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JJ Waller in front of his photographic installation at Fat Sue’s Corner Shop in Bulverhythe Road. Photograph © Erica Smith

Fat Sue’s gets a JJ Waller make-over

Whilst the DFL Facebook page might be all of a flutter about whether Waitrose is moving to Hastings, JJ Waller has his heart set on a very different consumer outlet. Erica Smith visited Fat Sue’s Cornershop in Bulverhythe Road to see what documentary photographer JJ Waller has been up to in West St Leonards.

Bulverhythe Road feels like it’s never quite moved on from the 1960s. There’s something reassuring about that. I sit in my car waiting for JJ Waller to arrive and drinking my un-branded bottle of Summer Fruits drink (50p) and salt and vinegar snacks (also 50p) – cash only – from Fat Sue’s. The day is sunny, like it always was in the 1960s, and I watch two school kids at the edge of the Combe Haven stream kiss like Covid hasn’t been invented. In the short time it takes me to drink my bottle of pop, several people have been in and out of Fat Sue’s – it’s a hive of activity in a sleepy street.

JJ Waller has been documenting St Leonards since 2008. The fact that he doesn’t live in St Leonards but visits regularly perhaps makes him more aware of how the area has morphed. He isn’t sentimental about how the town changes, but he has a keen eye for our local street-style and what stays and what gets reinvented. He has been busy photographing the St Leonards community through lockdown, but his latest project is an intervention with a cornershop.

It would be easy to walk past Fat Sue’s and not notice any major difference, but look closely and alongside the colourful posters fly-pasted to the exterior, there are now a series of black and white prints. The top windows of the shop front have more black and white imagery pasted on to the inside of the window panes. And if you look at the produce for sale in the shop window, you’ll be in for a surprise – and you might even spot yourself in one of the images!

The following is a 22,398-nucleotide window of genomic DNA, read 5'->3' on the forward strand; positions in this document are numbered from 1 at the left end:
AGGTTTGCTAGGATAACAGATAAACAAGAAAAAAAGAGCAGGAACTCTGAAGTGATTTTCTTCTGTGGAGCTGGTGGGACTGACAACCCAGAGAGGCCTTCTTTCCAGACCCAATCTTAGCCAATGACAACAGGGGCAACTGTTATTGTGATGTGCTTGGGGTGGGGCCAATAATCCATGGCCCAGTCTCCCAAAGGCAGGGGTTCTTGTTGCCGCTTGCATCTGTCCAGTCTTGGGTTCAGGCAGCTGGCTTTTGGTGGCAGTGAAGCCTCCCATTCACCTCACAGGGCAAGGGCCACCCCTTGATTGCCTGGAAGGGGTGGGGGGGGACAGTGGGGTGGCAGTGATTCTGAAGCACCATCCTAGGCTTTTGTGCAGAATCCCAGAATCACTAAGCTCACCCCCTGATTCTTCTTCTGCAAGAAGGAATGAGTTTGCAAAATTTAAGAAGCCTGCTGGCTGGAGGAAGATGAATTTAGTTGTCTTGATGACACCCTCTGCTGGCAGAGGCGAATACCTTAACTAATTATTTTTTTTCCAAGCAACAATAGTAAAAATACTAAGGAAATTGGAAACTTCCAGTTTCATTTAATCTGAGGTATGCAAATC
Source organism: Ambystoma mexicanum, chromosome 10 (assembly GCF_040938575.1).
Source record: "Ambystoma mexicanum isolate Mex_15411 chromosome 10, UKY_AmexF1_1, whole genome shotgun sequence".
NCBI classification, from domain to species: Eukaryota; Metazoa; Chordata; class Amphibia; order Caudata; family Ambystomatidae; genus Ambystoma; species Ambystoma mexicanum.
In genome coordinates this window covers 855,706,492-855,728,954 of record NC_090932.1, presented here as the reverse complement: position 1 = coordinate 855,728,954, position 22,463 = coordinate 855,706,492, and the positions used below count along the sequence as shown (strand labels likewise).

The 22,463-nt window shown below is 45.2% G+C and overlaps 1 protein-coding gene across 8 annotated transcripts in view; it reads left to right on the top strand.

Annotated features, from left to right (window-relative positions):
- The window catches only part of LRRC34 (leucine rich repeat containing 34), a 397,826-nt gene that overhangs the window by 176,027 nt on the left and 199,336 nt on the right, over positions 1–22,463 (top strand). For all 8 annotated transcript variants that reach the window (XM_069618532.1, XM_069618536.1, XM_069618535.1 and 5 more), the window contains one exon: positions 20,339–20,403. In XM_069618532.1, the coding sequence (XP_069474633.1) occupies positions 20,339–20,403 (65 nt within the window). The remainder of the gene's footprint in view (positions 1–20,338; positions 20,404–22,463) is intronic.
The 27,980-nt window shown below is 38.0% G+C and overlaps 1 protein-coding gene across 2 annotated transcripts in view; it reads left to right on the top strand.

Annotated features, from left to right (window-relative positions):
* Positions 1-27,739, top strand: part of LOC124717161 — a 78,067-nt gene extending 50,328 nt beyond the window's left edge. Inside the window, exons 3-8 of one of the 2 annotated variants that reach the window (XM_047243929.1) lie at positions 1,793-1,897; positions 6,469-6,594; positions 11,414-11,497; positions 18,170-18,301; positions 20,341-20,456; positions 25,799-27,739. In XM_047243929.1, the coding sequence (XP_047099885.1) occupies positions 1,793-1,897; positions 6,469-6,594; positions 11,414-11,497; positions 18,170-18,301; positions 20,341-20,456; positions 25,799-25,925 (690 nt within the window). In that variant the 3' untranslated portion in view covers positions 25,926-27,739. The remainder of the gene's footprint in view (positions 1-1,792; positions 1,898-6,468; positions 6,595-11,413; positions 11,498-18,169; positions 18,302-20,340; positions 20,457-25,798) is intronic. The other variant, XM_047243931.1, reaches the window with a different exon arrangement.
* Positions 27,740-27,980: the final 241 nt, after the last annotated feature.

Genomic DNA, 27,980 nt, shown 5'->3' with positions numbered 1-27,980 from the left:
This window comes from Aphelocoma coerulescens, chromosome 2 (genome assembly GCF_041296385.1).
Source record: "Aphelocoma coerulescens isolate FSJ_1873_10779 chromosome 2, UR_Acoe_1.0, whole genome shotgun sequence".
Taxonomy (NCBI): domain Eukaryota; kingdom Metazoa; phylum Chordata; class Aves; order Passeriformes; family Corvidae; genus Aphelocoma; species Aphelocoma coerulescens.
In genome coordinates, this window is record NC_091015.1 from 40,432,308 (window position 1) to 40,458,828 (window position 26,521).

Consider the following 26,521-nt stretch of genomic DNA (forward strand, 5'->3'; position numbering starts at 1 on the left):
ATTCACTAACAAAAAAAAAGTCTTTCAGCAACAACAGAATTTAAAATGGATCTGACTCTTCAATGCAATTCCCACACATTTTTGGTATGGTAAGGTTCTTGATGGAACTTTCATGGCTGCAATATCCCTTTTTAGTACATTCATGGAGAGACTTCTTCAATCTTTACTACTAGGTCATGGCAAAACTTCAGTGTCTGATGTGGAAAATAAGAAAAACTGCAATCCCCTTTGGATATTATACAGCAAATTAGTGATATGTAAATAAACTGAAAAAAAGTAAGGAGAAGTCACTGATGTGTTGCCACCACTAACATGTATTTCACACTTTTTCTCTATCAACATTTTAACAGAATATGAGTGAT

These posters aren’t quite what they seem at first glance. © JJ Waller

Look closely at the front window and you’ll spot that the commodities on sale have unusual branding. © JJ Waller

So, in a town full of galleries, why choose a cornershop in a forgotten street to host your exhibition? JJ Waller says: “Fat Sue’s is one of the most enduring and admired local landmarks in St Leonards” – it is also a personal favourite.

Owner, Sue Woods, has a few of JJ Waller’s books and features in two of them. Sue and the shop were also recently in a piece that Waller made about Lockdown with BBC South Today news.

JJ is keen to stress the work is only paper and paste and not permanent in any way. He says, “It is a particularly interesting time to make a piece of work like this with so many real changes happening in St Leonards. I expect the installation to raise some debate over the issues of regeneration and gentrification and for some there will even be debate that the work itself  interrupts the integrity of the shop”.  There’s also an element of irony with  some of the pictures used in the work featuring both people and places that have now disappeared from the St Leonards landscape.

The installation is not intended to be permanent. Waller says, “it will be interesting to watch the piece weather and blend into the shopfront. I am very happy that for the time it is on display it will become part of the history of such a unique shop.”

As we (hopefully) reach the end of our second lockdown spring, I thoroughly recommend a visit to Fat Sue’s. JJ Waller’s gentle intervention with the shop front has made this special corner of St Leonards even more precious.

Fat Sue’s is at 51 Bulverhythe Road, St Leonards-on-Sea TN38 8AD

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Posted 19:52 Wednesday, May 5, 2021 In: Photography

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